orthomodular lattice

Orthogonality Relations

Let L be an orthocomplemented lattice and a,bL. a is said to be orthogonalMathworldPlanetmathPlanetmath to b if ab, denoted by ab. If ab, then b=ba, so is a symmetric relationMathworldPlanetmath on L. It is easy to see that, for any a,bL, ab implies ab=0, and aa.

For any aL, define M(a):={cLca and 1=ca}. An element of M(a) is called an orthogonal complementMathworldPlanetmath of a. We have aM(a), and any orthogonal complement of a is a complementPlanetmathPlanetmath of a.

If we replace the 1 in M(a) by an arbitrary element ba, then we have the set

M(a,b):={cLca and b=ca}.

An element of M(a,b) is called an orthogonal complement of a relative to b. Clearly, M(a)=M(a,1). Also, for a,cb, cM(a,b) iff aM(c,b). As a result, we can define a symmetricPlanetmathPlanetmathPlanetmath binary operator on [0,b], given by b=ac iff cM(a,b). Note that b=b0.

Before the main definition, we define one more operationMathworldPlanetmath: b-a:=ba. Some properties: (1) a-a=0, a-0=a, 0-a=0, a-1=0, and 1-a=a; (2) b-a=a-b; and (3) if ab, then a(b-a) and a(b-a)b.


A latticeMathworldPlanetmath L is called an orthomodular lattice if

  1. 1.

    L is orthocomplemented, and

  2. 2.

    (orthomodular law) if xy, then y=x(y-x).

The orthomodular law can be restated as follows: if xy, then y=x(yx). Equivalently, xy implies y=(yx)(yx). Note that the equation is automatically true in an arbitrary distributive latticeMathworldPlanetmath, even without the assumptionPlanetmathPlanetmath that xy.

For example, the lattice (H) of closed subspaces of a hilbert space H is orthomodular. (H) is modular iff H is finite dimensional. In addition, if we give the set (H) of (bounded) projection operators on H an ordering structureMathworldPlanetmath by defining PQ iff P(H)Q(H), then (H) is lattice isomorphic to (H), and hence orthomodular.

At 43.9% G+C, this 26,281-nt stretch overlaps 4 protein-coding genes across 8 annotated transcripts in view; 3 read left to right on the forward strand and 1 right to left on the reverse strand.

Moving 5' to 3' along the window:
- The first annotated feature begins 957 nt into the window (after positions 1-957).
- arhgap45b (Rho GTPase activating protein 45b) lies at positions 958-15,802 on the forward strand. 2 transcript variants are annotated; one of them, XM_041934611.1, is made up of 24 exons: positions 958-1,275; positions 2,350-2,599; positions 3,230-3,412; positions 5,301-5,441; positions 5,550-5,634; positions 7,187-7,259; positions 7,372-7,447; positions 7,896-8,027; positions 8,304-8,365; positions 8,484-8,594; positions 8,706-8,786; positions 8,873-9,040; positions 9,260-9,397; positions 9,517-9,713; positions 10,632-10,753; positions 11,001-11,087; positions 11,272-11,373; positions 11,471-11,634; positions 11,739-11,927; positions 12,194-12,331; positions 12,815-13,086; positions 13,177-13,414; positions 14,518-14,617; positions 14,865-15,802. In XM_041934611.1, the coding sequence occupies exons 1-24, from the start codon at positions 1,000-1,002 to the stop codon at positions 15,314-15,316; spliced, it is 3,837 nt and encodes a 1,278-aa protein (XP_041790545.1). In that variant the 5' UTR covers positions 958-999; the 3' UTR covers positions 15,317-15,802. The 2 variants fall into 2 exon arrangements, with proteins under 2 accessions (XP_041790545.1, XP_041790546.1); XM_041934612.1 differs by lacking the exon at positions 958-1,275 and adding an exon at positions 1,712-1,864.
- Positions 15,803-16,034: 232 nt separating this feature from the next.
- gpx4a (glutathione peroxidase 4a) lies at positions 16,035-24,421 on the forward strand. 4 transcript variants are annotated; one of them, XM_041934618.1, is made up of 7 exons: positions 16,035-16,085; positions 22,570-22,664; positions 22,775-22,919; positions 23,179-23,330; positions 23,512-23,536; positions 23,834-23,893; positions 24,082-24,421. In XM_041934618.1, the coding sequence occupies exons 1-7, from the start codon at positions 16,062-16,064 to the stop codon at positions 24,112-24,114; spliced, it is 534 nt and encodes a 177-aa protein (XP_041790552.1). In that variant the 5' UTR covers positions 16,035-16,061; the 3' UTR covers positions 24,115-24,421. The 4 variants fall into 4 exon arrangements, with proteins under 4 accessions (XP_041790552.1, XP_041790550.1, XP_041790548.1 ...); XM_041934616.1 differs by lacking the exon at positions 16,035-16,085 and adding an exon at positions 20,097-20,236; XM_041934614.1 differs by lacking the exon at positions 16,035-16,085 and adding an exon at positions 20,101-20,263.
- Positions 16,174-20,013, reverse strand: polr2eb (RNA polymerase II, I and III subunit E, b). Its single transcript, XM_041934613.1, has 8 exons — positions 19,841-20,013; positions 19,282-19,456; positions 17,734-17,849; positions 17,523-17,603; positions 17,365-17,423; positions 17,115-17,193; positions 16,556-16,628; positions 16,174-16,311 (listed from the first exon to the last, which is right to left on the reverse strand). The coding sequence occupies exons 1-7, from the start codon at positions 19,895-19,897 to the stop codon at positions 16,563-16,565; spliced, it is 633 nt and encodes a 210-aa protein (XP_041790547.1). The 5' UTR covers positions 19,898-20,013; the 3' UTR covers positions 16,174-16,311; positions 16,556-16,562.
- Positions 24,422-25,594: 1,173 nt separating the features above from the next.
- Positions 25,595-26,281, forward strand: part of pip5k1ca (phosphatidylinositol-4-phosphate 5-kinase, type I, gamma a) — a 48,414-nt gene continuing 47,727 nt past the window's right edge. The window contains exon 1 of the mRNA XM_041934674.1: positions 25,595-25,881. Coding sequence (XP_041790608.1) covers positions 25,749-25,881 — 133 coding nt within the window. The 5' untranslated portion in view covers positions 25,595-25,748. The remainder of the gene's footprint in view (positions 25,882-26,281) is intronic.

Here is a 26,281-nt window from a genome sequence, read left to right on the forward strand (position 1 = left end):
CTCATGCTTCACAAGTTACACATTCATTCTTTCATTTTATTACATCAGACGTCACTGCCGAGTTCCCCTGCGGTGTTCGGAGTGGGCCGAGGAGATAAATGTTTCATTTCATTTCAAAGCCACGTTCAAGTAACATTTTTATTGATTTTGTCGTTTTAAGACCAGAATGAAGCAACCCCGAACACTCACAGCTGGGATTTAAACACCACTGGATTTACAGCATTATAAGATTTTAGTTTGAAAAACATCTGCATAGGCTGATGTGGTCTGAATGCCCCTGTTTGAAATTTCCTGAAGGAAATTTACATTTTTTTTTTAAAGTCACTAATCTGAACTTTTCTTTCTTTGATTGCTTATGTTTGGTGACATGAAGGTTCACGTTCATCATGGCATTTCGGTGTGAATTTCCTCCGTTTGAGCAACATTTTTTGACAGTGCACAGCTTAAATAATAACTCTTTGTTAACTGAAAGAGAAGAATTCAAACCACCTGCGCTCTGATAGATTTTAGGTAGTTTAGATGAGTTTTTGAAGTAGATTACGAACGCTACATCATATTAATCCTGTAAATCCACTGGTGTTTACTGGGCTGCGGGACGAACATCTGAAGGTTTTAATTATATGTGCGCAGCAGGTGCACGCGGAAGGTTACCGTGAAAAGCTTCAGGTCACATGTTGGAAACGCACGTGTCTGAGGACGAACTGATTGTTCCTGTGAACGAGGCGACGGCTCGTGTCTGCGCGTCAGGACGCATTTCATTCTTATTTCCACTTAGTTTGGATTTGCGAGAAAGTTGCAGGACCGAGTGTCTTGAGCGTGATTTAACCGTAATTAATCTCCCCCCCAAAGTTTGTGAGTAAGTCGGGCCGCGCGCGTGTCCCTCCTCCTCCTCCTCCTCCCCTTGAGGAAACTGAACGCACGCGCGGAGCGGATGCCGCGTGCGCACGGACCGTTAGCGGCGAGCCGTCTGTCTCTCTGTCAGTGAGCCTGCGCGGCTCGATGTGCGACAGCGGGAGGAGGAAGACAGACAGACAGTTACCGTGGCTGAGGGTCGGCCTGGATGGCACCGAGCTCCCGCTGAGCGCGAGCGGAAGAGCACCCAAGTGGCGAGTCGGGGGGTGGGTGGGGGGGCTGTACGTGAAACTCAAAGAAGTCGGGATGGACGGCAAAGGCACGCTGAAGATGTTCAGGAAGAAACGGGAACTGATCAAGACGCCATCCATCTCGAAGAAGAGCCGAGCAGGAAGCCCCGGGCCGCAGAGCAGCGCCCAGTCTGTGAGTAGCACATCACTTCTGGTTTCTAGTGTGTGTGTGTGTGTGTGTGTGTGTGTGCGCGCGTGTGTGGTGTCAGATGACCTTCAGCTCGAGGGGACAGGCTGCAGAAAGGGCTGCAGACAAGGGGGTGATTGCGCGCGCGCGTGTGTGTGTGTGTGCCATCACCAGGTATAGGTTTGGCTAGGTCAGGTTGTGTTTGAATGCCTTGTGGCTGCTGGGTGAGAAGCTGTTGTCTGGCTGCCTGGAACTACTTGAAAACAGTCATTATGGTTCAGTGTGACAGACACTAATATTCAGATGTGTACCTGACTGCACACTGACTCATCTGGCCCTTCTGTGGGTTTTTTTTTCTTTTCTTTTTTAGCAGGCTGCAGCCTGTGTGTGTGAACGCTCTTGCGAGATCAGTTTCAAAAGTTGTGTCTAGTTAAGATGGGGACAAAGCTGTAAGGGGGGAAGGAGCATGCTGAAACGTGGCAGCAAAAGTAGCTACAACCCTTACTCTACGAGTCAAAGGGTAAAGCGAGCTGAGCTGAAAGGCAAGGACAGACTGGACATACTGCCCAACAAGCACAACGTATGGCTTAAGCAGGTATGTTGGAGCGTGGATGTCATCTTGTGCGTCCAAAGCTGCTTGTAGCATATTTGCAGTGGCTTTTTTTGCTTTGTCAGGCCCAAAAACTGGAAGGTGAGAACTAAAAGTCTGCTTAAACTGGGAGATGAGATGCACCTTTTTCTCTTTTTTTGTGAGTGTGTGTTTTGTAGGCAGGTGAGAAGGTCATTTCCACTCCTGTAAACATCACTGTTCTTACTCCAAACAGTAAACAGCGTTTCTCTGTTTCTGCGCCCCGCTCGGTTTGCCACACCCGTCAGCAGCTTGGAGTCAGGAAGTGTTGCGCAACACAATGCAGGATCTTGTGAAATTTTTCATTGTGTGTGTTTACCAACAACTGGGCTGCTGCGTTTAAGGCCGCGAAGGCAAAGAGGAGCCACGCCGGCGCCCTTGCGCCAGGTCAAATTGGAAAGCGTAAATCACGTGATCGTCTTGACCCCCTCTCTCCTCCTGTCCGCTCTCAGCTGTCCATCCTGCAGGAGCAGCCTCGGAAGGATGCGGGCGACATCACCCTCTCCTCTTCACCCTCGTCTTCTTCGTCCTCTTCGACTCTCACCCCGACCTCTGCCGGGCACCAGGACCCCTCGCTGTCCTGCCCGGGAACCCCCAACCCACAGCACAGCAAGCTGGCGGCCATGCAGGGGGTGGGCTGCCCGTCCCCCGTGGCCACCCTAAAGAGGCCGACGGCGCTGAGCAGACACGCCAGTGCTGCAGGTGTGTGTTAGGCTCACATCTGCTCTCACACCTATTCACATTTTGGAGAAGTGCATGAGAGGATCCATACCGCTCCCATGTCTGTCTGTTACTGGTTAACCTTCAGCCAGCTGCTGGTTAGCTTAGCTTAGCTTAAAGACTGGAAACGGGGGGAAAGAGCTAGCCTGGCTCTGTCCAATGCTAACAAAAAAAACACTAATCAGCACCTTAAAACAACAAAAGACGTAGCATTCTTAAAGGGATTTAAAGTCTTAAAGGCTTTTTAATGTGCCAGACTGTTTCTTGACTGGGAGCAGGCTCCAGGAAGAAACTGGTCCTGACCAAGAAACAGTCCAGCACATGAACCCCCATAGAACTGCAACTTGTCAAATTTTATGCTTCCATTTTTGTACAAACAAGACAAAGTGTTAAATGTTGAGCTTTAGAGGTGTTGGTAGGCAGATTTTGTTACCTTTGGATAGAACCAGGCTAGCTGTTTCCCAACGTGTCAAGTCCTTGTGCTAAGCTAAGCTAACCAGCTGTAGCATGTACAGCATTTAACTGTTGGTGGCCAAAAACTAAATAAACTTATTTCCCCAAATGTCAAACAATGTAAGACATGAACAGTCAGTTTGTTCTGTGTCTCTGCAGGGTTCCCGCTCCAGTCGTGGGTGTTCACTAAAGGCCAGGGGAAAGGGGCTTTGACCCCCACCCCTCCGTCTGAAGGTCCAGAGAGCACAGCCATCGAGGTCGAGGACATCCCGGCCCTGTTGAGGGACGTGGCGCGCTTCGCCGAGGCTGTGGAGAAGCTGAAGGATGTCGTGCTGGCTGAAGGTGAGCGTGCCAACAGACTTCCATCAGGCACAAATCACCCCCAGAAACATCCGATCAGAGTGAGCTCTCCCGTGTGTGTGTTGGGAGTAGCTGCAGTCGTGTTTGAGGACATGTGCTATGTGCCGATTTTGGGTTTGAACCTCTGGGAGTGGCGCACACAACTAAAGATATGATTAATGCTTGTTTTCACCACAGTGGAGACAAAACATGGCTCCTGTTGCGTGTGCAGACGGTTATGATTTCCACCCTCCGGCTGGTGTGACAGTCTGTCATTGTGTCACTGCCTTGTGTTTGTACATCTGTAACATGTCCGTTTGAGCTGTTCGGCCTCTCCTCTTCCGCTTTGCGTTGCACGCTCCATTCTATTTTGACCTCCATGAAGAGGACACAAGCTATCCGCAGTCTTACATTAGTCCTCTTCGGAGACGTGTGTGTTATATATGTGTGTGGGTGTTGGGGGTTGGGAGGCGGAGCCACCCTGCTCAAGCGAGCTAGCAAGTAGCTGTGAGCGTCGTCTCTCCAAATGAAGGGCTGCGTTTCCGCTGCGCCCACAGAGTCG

A simple example of an orthocomplemented lattice that is not orthomodular is the benzene:


Note that ab, but a(ba)=a0=ab.

An nice example of an orthomodular lattice that is not modular can be found in the reference below.


  • Orthomodular lattices were first studied by John von Neumann and Garett Birkhoff, when they were trying to develop the logic of quantum mechanics (http://planetmath.org/QuantumLogic) by studying the structure of the lattice (H) of projection operators on a Hilbert space H. However, the term was coined by Irving Kaplansky, when it was realized that (H), while orthocomplemented, is not modular. Rather, it satisfies a variant of the modular law as indicated above.

  • More generally, an orthomodular poset P is an orthocomplemented poset such that

    1. (a)

      given any pair of orthogonal elements x,yP (xy), their greatest lower boundMathworldPlanetmath exists (xy exists). Simply put, xy implies xyP.

    2. (b)

      for any x,yP such that xy, the orthomodular law holds (the right hand side of the orthomodular law exists via the first condition).

    From this definition, we see that an orthomodular lattice is just an orthomodular poset that is also a lattice.


  • 1 L. Beran, Orthomodular Lattices, Algebraic Approach, Mathematics and Its Applications (East European Series), D. Reidel Publishing Company, Dordrecht, Holland (1985).
Title orthomodular lattice
Canonical name OrthomodularLattice
Date of creation 2013-03-22 16:33:06
Last modified on 2013-03-22 16:33:06
Owner CWoo (3771)
Last modified by CWoo (3771)
Numerical id 10
Author CWoo (3771)
Entry type Definition
Classification msc 06C15
Classification msc 81P10
Classification msc 03G12
Related topic OrthocomplementedLattice
Related topic LatticeOfProjections
Defines orthomodular poset
Defines orthogonal
Defines orthogonal complement
Defines relative orthogonal complement